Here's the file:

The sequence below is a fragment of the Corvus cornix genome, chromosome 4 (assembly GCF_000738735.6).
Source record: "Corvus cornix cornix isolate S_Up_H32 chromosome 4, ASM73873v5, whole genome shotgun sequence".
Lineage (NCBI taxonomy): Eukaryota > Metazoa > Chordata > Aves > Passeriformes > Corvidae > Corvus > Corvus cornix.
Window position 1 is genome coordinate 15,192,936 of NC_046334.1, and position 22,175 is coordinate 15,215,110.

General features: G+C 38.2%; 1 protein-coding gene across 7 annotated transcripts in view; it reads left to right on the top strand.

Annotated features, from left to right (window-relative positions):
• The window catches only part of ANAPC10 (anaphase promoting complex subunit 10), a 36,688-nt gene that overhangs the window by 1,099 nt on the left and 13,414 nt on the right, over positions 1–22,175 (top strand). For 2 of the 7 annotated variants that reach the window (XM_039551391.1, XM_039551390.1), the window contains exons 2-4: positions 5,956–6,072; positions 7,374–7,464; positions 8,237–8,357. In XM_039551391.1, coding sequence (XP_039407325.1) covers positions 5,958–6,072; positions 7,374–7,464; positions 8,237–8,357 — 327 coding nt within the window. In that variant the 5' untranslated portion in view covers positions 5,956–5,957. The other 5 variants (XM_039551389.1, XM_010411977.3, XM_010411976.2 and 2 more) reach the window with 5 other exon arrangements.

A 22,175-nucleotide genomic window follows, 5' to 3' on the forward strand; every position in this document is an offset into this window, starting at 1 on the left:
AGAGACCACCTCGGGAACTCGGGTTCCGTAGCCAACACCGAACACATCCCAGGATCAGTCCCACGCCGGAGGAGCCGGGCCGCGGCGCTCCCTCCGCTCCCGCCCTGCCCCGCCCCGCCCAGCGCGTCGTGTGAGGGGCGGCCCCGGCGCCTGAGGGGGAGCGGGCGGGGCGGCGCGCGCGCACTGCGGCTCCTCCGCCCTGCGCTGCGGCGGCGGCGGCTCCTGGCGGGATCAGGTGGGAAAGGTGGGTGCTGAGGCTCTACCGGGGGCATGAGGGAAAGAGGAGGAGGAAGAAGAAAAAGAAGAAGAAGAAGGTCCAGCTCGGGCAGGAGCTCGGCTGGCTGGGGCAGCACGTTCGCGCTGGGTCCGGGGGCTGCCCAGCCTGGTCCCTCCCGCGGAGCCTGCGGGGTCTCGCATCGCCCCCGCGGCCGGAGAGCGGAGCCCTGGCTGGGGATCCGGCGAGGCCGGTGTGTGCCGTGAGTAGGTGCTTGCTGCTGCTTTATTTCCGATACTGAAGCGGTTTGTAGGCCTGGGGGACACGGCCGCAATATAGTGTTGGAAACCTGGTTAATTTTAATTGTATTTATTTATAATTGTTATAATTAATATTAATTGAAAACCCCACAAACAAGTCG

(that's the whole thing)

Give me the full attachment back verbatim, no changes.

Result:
The sequence below is a fragment of the Corvus cornix genome, chromosome 4 (assembly GCF_000738735.6).
Source record: "Corvus cornix cornix isolate S_Up_H32 chromosome 4, ASM73873v5, whole genome shotgun sequence".
Lineage (NCBI taxonomy): Eukaryota > Metazoa > Chordata > Aves > Passeriformes > Corvidae > Corvus > Corvus cornix.
Window position 1 is genome coordinate 15,192,936 of NC_046334.1, and position 22,175 is coordinate 15,215,110.

General features: G+C 38.2%; 1 protein-coding gene across 7 annotated transcripts in view; it reads left to right on the top strand.

Annotated features, from left to right (window-relative positions):
• The window catches only part of ANAPC10 (anaphase promoting complex subunit 10), a 36,688-nt gene that overhangs the window by 1,099 nt on the left and 13,414 nt on the right, over positions 1–22,175 (top strand). For 2 of the 7 annotated variants that reach the window (XM_039551391.1, XM_039551390.1), the window contains exons 2-4: positions 5,956–6,072; positions 7,374–7,464; positions 8,237–8,357. In XM_039551391.1, coding sequence (XP_039407325.1) covers positions 5,958–6,072; positions 7,374–7,464; positions 8,237–8,357 — 327 coding nt within the window. In that variant the 5' untranslated portion in view covers positions 5,956–5,957. The other 5 variants (XM_039551389.1, XM_010411977.3, XM_010411976.2 and 2 more) reach the window with 5 other exon arrangements.

A 22,175-nucleotide genomic window follows, 5' to 3' on the forward strand; every position in this document is an offset into this window, starting at 1 on the left:
AGAGACCACCTCGGGAACTCGGGTTCCGTAGCCAACACCGAACACATCCCAGGATCAGTCCCACGCCGGAGGAGCCGGGCCGCGGCGCTCCCTCCGCTCCCGCCCTGCCCCGCCCCGCCCAGCGCGTCGTGTGAGGGGCGGCCCCGGCGCCTGAGGGGGAGCGGGCGGGGCGGCGCGCGCGCACTGCGGCTCCTCCGCCCTGCGCTGCGGCGGCGGCGGCTCCTGGCGGGATCAGGTGGGAAAGGTGGGTGCTGAGGCTCTACCGGGGGCATGAGGGAAAGAGGAGGAGGAAGAAGAAAAAGAAGAAGAAGAAGGTCCAGCTCGGGCAGGAGCTCGGCTGGCTGGGGCAGCACGTTCGCGCTGGGTCCGGGGGCTGCCCAGCCTGGTCCCTCCCGCGGAGCCTGCGGGGTCTCGCATCGCCCCCGCGGCCGGAGAGCGGAGCCCTGGCTGGGGATCCGGCGAGGCCGGTGTGTGCCGTGAGTAGGTGCTTGCTGCTGCTTTATTTCCGATACTGAAGCGGTTTGTAGGCCTGGGGGACACGGCCGCAATATAGTGTTGGAAACCTGGTTAATTTTAATTGTATTTATTTATAATTGTTATAATTAATATTAATTGAAAACCCCACAAACAAGTCG